Top Knot Detective (Australia, 2017)
Third Window Films seem to have a knack for picking up well-received meta films and movies about filmmaking for their already well-established roster, be it Ken Ochiai’s Uzamasa Limelight (2014), Kei Morikawa’s Makeup Room (2015), Eiji Uchida’s Lowlife Love (2015), or last year’s sleeper hit One Cut of the Dead from Shinichiro Ueda. To say their release of Top Knot Detective, the full-length directorial debuts from Aaron McCann (one half of hit comedy duo Henry and Aaron) and editor Dominic Pearce, is an anticipated one is an understatement to say the least. Playing at a host of film festivals including SITGES, Frightfest, and Fantastic Fest, the story of how a cult ‘90s samurai/detective show entitled Ronin Suiri Tentai took Australia some two decades after its original syndication is one of the more bizarre and niche takes on the mockumentary, with outrageously funny results.
Loosely inspired by the long-running jidaigeki drama Abarenbo Shogun (1978-2008), the eponymous show within the film follows Sheimasu Tanto bringing his master’s killer to justice whilst battling increasingly convoluted storylines, continuity errors, and cheap-as-hell production values. Whilst Top Knot Detective shines a light on the show’s history from conception to death and inevitable rebirth, the Australian documentarians concern themselves more with cultivating the mystique of the show’s self-prophesised star Takashi Takamoto, a larger-than-life figure too difficult to work with who held connections to the yakuza as well as gambling, drink, and drug addictions. Narrated by Des Mangan (best known for writing the 1993 cult flick Hercules Returns, itself making a brief cameo) the film is told by interviews with the cast and crew of the ill-fated show and is spliced with “original” footage, stills, and fan reactions and responses.
On its surface anyone would be forgiven for thinking this as just another mockumentary, a modern-day This Is Spinal Tap (1984) focusing on an overly glossed-over period of Japanese nostalgia based on nothing but stereotype and capitalising on the “so-bad-it’s-good” exhibition of Tommy Wiseau. But the level of care and attention running through the production to authenticate its story is nothing short of astonishing. A wholly believable experience with an over-the-top sense of humour and a keen editor’s eye for detail makes Top Knot Detective feel more like an extensive “making-of” documentary you’d expect to see on a special edition release (though such a statement does mean to cheapen the overall impact of the final product). With its historic backdrop set against the turning point of Japan’s economy, and factoring aspects of late-80s/early-90s Japanese culture and society – excessive corporate spending and tacky company jingles, idol groups, cable television, cheesy one-liners, V-Cinema and Kyoryu Sentai Zyuranger – the film will no doubt find a solid home with Japanese aficionados worldwide.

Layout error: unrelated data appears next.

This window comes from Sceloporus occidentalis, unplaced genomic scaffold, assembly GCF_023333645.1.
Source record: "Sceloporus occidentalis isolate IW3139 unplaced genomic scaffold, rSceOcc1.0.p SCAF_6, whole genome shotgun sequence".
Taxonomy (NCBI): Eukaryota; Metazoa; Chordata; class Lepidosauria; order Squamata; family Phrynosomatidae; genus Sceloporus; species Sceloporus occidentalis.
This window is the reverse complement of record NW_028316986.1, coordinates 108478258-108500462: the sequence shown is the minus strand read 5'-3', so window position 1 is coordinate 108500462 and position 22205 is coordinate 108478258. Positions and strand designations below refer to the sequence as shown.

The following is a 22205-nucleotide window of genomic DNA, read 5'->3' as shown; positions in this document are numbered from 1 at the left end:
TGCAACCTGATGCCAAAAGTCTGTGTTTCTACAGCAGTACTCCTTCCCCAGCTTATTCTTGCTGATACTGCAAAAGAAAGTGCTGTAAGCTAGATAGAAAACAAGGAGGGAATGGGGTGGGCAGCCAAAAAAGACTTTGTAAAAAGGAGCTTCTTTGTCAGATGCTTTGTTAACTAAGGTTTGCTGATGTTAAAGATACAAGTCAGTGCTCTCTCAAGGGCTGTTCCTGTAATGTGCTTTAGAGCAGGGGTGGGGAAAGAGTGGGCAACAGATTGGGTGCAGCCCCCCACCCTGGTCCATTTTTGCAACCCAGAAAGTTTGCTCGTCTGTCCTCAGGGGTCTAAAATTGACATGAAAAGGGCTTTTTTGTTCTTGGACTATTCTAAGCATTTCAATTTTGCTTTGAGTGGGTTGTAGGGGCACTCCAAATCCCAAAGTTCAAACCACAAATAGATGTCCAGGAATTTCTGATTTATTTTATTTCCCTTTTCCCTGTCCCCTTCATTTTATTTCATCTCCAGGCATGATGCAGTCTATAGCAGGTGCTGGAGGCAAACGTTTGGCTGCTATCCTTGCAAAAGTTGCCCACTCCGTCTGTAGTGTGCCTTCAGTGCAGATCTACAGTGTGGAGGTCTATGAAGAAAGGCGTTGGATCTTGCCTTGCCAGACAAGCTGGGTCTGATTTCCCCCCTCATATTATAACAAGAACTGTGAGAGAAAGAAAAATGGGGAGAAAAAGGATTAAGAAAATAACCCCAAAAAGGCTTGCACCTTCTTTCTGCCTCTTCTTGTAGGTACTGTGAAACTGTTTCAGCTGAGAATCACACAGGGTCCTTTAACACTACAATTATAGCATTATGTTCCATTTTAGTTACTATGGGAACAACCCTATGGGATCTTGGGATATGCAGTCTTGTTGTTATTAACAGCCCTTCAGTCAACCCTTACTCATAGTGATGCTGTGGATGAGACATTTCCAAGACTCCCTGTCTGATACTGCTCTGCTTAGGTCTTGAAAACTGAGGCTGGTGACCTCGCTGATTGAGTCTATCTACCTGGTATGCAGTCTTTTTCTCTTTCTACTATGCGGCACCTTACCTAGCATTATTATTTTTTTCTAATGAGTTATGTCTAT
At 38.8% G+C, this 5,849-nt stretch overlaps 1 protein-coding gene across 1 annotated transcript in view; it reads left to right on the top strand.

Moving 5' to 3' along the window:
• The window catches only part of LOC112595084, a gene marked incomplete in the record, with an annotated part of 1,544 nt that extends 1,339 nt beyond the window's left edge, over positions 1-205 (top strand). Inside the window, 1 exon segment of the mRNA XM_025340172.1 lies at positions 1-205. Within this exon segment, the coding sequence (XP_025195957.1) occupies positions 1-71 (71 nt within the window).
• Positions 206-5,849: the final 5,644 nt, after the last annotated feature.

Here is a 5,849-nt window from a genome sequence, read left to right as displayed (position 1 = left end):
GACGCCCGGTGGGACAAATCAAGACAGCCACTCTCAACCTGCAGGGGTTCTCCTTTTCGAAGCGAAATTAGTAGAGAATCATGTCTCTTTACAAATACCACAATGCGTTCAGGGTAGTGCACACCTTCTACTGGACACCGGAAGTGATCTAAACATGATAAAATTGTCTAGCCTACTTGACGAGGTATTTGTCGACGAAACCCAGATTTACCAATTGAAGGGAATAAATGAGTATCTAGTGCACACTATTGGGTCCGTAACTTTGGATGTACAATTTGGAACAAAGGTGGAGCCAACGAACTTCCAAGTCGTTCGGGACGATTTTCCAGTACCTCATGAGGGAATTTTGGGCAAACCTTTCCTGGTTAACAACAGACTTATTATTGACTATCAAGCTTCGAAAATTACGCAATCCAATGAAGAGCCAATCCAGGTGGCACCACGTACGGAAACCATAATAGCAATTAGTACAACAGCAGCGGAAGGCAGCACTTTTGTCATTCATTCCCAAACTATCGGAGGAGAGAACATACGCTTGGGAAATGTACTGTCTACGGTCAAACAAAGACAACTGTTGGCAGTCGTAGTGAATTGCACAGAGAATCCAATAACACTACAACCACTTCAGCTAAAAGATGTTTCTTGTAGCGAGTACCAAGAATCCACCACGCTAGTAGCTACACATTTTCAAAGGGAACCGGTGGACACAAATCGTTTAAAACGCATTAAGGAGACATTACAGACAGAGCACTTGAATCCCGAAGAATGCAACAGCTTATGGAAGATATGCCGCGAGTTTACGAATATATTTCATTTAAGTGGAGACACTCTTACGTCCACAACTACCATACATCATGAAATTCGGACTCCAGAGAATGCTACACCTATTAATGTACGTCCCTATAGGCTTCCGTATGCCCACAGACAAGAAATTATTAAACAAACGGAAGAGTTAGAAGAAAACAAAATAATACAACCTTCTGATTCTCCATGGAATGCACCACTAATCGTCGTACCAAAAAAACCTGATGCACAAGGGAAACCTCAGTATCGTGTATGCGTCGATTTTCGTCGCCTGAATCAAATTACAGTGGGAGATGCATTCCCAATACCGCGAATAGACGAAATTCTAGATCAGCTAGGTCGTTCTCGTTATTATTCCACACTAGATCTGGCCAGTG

In the spotlight is Toshi Okuzaki who brings the role of Takamoto/Tantai to life with hilarious rock’n’roll excess and maniacal charisma. Though much of his on-and-off screen antics are discussed from his cast-mates, including his bitter co-star Haruto Kioke (Masa Yamaguchi) and romantic partner Mia Matsumoto (Mayu Iwasaki), his wild displays of terrible acting are as unforgettable as the commercial advertising carried out in the show’s name – who knew a tobacco commercial could be fun! Of course it is the show itself which leaves the longer-lasting impression, packed full of cheap sets, hammy performances and mind-boggling scriptwriting – everything which is now celebrated as a culturally relevant art-form made popular by the accidental and unintentional genius of Wiseau, Neil Breen, and James Nguyen. No matter how bad it all looks we’re left wanting to watch these episodes back-to-back, and its authentic VHS quality only fuels this need more. In an age hungry for all-things 1990s Top Knot Detective is certainly timely.
A vigorously imaginative universe is screaming to be expanded upon here, but the reason McCann and Pearce’s film is thanks to its abstract existence: anything actual show created in its wake would feel forced and somewhat bogus, no doubt spoiling the boundless magic found here. Its ingenuity runs into the smaller details and replication would be near impossible. Though its ending may unnecessarily provide a concrete if not apt resolution the hard work the duo have poured into their mockumentary means it remains incandescent, a bizarre fever dream which needs to be seen to be believed. An outrageous romp from start-to-finish, it remains to be seen whether Ronin Suiri Tentai can become this generation’s Spinal Tap but it will surely come damn close.